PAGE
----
Le Monde en Sphères



Circa 570 B.C.E.
Anaximander (in Miletus) theorizes that the immobile, cylindrical Earth is poised at the center of the Universe.

Circa 530 B.C.E
Pythagoras founds his school in Italy.

Circa 490 B.C.E.
Parmenides’s poem about the sphericity of the Earth, the Sun, and the Moon.

Circa 387 B.C.E.
Plato founds his Academy in Athens.
Eudoxus of Cnidus builds the first model of the world with concentric spheres surrounding the Earth, as well as the first celestial globe portraying the constellations.

Circa 350 B.C.E.
Aristotle writes De Caelo (“On the Heavens”), which presents his astronomical theories.

Circa 323 B.C.E.
Death of Alexander the Great. Ptolemy I founds the Museum and the Library in Alexandria.

Circa 276-278 B.C.E.
Aratus of Soli writes an educational poem, the Phenomena, now the oldest extant Greek text describing the constellations. Translated into Latin with extensive commentary, it remains a reference in the west until the twelfth century.

Circa 280 B.C.E.
Euclid writes hisPhenomenaabout applying sphere geometry to astronomy.

Circa 270 B.C.E.
Aristarchus of Samos hypothesizes a system in which all the planets revolve around the sun.

Circa 240 B.C.E.
In Sicily, Archimedes makes discoveries in mathematics and physics; he writes a treatise on building armillary spheres, called On Sphere-Making.

Circa 230 B.C.E.
Eratosthenes measures the circumference of the Earth.

Circa 170 B.C.E.
Crates of Mallus builds the first terrestrial globe; it shows the Earth divided into four “islands” separated by a double ring of ocean waters.

Circa 140 B.C.E.
In Alexandria, Greek scholar Claudius Ptolemy composes the Almageste and the Geography, masterful summaries of Greco-Roman knowledge, as well as the Tetrabible, an astrology treatise Transmitted successively to the Byzantines, the Arabs, and the Latin west, Ptolemy’s body of work remains scholars’ principal reference for over 1,500 years. In what will later come to be known as the Ptolemaic system, the spherical Earth is immobile at the center of the world, and the stars, both fixed and wandering revolve around it.

Middle ages

In Baghdad, Al-Khawarizmi publishes Zīj al-Sindhind, the first astronomical tables from the Islamic world.

Persian astronomer Abd al-Rahman al-Sufi writes the Book of Fixed Stars.

Circa 1150
Translation of the Almageste from Arabic into Latin by Gerard of Cremona, in Toledo.

Circa 1259
Persian astronomer Naṣīr al‐Dīn al‐Ṭūsī has an observatory built in Maragheh; he begins a program of observation of the planets and publishes his Ilkhanic Tables.

First Latin translation of Ptolemy’s Geography; copied and expanded with maps it spreads across Europe, triggering a renaissance in European cartography.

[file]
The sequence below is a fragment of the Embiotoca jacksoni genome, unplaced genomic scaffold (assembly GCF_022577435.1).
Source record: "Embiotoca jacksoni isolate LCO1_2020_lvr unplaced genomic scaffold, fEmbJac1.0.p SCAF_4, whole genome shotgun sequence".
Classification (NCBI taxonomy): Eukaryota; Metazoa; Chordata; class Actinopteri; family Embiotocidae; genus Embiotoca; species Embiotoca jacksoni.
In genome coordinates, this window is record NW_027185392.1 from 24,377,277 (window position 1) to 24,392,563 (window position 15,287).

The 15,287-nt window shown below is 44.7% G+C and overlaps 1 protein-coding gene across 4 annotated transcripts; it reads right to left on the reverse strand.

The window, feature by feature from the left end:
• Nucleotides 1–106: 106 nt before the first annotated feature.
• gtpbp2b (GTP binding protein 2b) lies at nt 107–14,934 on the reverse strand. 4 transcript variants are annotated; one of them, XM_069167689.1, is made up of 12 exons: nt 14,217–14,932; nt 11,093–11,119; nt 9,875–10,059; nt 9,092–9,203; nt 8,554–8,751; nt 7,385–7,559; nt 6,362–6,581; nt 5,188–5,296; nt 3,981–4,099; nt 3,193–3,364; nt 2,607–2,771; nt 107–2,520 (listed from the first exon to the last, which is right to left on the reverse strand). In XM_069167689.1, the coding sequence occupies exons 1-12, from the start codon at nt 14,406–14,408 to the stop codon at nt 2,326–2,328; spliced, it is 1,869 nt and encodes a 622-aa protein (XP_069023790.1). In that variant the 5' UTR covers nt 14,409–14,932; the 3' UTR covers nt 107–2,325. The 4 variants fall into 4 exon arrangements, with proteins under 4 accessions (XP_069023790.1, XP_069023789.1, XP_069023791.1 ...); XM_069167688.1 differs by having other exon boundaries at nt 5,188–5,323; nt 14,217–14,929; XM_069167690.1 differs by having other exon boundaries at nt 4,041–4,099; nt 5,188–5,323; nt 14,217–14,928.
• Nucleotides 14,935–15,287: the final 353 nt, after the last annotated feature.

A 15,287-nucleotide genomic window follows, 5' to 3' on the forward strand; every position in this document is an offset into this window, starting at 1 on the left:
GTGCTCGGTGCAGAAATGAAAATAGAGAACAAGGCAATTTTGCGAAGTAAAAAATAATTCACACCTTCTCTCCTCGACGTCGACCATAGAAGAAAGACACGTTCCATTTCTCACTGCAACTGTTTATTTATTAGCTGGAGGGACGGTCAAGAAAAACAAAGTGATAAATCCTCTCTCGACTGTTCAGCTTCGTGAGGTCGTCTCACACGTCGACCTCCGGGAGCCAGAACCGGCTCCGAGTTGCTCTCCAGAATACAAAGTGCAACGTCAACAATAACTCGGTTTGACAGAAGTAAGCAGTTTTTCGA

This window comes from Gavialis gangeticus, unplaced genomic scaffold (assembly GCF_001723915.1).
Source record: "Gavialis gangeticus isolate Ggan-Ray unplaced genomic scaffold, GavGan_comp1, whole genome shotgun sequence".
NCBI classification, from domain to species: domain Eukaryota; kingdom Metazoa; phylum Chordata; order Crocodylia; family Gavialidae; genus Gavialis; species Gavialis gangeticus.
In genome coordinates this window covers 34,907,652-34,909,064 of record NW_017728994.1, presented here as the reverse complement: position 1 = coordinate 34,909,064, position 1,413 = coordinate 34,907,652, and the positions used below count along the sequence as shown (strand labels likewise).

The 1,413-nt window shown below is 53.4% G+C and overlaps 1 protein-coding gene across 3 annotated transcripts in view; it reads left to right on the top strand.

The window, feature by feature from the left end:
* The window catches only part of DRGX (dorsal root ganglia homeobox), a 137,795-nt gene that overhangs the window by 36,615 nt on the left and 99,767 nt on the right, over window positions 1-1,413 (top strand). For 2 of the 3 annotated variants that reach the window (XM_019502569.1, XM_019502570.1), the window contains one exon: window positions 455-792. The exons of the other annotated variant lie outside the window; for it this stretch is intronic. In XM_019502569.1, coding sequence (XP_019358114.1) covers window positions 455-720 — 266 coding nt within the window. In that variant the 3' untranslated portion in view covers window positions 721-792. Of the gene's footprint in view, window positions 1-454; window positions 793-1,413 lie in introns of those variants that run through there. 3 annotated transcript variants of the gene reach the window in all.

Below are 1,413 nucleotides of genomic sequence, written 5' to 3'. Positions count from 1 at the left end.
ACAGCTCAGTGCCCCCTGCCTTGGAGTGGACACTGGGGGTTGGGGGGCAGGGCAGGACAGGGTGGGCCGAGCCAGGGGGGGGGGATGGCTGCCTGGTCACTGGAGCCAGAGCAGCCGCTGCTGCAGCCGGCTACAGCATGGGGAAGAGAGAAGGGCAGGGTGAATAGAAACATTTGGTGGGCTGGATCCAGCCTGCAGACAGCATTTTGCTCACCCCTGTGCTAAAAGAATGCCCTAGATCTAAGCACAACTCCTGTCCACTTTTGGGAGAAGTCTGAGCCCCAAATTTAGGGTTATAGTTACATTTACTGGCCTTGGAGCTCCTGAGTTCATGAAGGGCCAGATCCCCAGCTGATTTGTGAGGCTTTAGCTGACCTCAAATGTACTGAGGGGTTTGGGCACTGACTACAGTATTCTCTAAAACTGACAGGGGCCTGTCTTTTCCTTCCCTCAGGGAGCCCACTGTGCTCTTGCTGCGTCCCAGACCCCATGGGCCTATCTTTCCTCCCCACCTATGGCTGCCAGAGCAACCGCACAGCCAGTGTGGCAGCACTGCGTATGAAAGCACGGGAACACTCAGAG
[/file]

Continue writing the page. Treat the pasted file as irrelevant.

Martin Behaim builds a terrestrial globe – now the oldest extant western sphere – portraying geographical knowledge after Portuguese explorers’ voyages along the coast of Africa, and just before Christopher Columbus’s discoveries.

Modern era

Christopher Columbus, Pedro Cabral, and Amerigo Vespucci’s voyages of discovery of the Americas.

Vasco de Gama reaches India by sailing down the western coast of Africa and around the Cape of Good Hope.

Martin Waldseemüller christens the New World “America” and publishes the first globe made from gore segments.

Circumnavigation of the globe achieved by Magellan and Elcano.

Mercator builds the first terrestrial globe including loxodromes (rhumb lines), which are extremely useful for navigation.

Copernicus publishes De Revolutionibus, which includes his theory of the Universe: the Earth and the other planets revolve around the sun.

The Danish astronomer Tycho Brahe’s observations (supernova of 1572, great comet of 1577) challenge the Aristotelian principle of the immutability of the supralunary heavens.

Dutch astronomer Petrus Plancius adds 14 southern constellations to the celestial globe, as well as the dwarf galaxies of the Magellanic Clouds.

In a break with Ptolemy’s system of epicycles, Johannes Kepler’s three laws define new mathematical principles that rule the planets’ orbits, which are redefined as ellipses.

Galileo supports Copernicus’s theory in The Starry Messenger, and discovers Jupiter’s satellites with a telescope of his own making.

Descartes publishes his Philosophical Principles, in which he presents his vortex theory of cosmology.

Astronomer Jean Picard accurately measures the length of a meridian arc between Paris and Amiens, and uses that to calculate the Earth’s radius.

Newton discovers the law of universal gravitation.

Astronomer James Bradley discovers stellar aberration, or the aberration of light: physical proof that the Earth turns around the Sun.

First Maupertuis, then La Condamine and Bouger, measure the flattening of the Earth at the Poles, confirming Newton’s calculations.

Astronomer Thomas Wright publishes his Original Theory or New Hypothesis of the Universe, in which he presents a circular organization of the Universe and proposes two models for the Milky Way.

The return of Halley’s Comet confirms the existence of “periodic” comets that pass through several star systems. Alexis Clairaut’s precise calculations of its trajectory and perihelion reconfirm Newton’s Laws.

Herschel makes systematic observations of the sky in order to determine the shape of our galaxy.

Contemporary era

Astronomer George Howard Darwin publishes his theory of terrestrial tides: the Earth’s shapes changes at an average rate of 30 cm. (12 inches) every 12 hours.

Along with Milton Humasson, astronomer Edwin Hubble establishes that the Universe is expanding.

The launch of the Sputnik I satellite announces a new era in understanding what is called “the figure of the Earth.”

First steps in spatial altimetry, revealing bumps and hollows on the ocean surface.

The GOCE satellite confirms the existence of bumps and hollows of over 100 meters on the globe’s mantle.